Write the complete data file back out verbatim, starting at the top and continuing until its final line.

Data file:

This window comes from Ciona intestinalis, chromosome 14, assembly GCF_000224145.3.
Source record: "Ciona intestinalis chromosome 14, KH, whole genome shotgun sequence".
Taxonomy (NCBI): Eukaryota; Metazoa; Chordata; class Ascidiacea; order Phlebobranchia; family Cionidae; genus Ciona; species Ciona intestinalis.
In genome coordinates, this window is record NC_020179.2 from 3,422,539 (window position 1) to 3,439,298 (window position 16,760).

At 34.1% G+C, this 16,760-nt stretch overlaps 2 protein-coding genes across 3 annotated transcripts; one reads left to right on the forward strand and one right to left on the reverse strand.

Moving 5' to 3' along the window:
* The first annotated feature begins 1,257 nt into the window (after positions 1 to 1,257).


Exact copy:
This window comes from Ciona intestinalis, chromosome 14, assembly GCF_000224145.3.
Source record: "Ciona intestinalis chromosome 14, KH, whole genome shotgun sequence".
Taxonomy (NCBI): Eukaryota; Metazoa; Chordata; class Ascidiacea; order Phlebobranchia; family Cionidae; genus Ciona; species Ciona intestinalis.
In genome coordinates, this window is record NC_020179.2 from 3,422,539 (window position 1) to 3,439,298 (window position 16,760).

At 34.1% G+C, this 16,760-nt stretch overlaps 2 protein-coding genes across 3 annotated transcripts; one reads left to right on the forward strand and one right to left on the reverse strand.

Moving 5' to 3' along the window:
* The first annotated feature begins 1,257 nt into the window (after positions 1 to 1,257).